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Big data management

Data management is back on the agenda, finally with a big data flavor.

I’d like to think that Teradata was driven by my blog of 10 July, “So, how do you eat a Hadoop Elephant?” in the acquisitions announced today of Hadapt and, of more interest here, Revelytix. Of course, I do know that the timing is coincidental. However, the move does emphasize my contention that it will be the traditional data warehouse companies that will ultimately drive real data management into the big data environment. And hopefully kill the data lake moniker in the process!

To recap, my point two weeks ago was: “The challenge was then[in the early days of data warehousing]—and remains now—how to unlock the value embedded in information that was not designed, built or integrated for that purpose. In fact, today’s problem is even bigger. The data in question in business intelligence was at least owned and designed by someone in the business; big data comes from external sources of often unknown provenance, limited explicit definitions and rapidly changing structures. [This demands] defining processes and methodologies for governance, and automating and operationalizing the myriad steps as far as possible. It is precisely this long and seemingly tedious process that is largely missing today from the Hadoop world.”

Revelytix is (or was) a Boston-based startup focusing on the problems of data scientists in preparing data for analytic use in Hadoop. The Revelytix process begins with structuring the incoming soft (or loosely structured) data into a largely tabular format. This is unsurprising to anyone who understands how business analysts have always worked. These tables are then explored iteratively using a variety of statistical and other techniques before being transformed and cleansed into the final structures and value sets needed for the required analytic task. The process and the tasks will be very familiar to anybody involved in ETL or data cleansing in data warehousing. The output—along with more structured data—is, of course, metadata, consisting of table and column names, data types and ranges, etc., as well as the lineage of the transformations applied. In short, the Revelytix tools produce basic technical-level metadata in the Hadoop environment, the initial component of any data management or governance approach.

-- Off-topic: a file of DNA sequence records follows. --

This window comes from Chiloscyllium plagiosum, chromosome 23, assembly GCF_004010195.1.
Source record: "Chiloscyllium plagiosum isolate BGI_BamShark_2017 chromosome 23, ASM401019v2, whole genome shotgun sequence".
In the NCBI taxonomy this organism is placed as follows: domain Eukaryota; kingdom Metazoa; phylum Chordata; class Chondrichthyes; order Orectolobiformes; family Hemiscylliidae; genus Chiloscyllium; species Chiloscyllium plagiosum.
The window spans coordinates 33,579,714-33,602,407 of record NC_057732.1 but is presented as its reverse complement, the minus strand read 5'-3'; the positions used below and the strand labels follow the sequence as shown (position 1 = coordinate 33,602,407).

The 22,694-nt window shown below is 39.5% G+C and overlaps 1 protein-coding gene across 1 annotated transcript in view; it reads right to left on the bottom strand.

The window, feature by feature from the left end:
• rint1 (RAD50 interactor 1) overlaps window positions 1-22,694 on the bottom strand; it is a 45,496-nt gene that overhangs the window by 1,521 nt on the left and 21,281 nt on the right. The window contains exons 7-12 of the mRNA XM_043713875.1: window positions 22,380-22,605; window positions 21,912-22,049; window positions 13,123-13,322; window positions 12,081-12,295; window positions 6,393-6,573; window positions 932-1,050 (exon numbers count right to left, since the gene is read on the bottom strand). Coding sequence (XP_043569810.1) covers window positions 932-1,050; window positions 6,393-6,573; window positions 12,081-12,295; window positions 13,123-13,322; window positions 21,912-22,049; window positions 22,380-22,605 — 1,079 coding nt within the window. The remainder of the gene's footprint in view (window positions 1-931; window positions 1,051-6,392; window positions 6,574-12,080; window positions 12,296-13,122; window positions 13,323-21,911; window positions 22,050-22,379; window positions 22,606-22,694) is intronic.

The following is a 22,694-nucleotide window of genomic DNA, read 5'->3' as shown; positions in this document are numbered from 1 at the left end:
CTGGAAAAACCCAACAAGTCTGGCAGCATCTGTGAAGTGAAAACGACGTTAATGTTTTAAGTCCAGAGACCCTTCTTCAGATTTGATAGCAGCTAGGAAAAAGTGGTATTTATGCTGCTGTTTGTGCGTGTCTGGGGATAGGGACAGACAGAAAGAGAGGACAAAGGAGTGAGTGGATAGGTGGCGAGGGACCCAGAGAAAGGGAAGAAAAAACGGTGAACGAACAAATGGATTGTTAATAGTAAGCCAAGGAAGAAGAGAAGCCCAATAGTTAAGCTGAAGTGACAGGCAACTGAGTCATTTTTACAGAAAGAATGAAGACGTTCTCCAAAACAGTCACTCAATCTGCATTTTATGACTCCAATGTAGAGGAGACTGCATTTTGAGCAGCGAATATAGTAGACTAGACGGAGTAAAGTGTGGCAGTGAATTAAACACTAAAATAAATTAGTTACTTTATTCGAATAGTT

In my book, “Business unIntelligence”, I proposed for a variety of reasons that we should start thinking about context-setting information (or CSI, for short), rather than metadata. A key driver was to remind ourselves that this is actually information that extends far beyond the limited technical metadata we usually consider coming from ETL. And if I might be so bold as to advise Teradata on what to focus on with their new baby, I would suggest that they place emphasis on the business-related portion of the CSI being created in the world of the data scientists. It is there that the business meaning for external data emerges. And it is there that it must be captured and managed for proper data governance.

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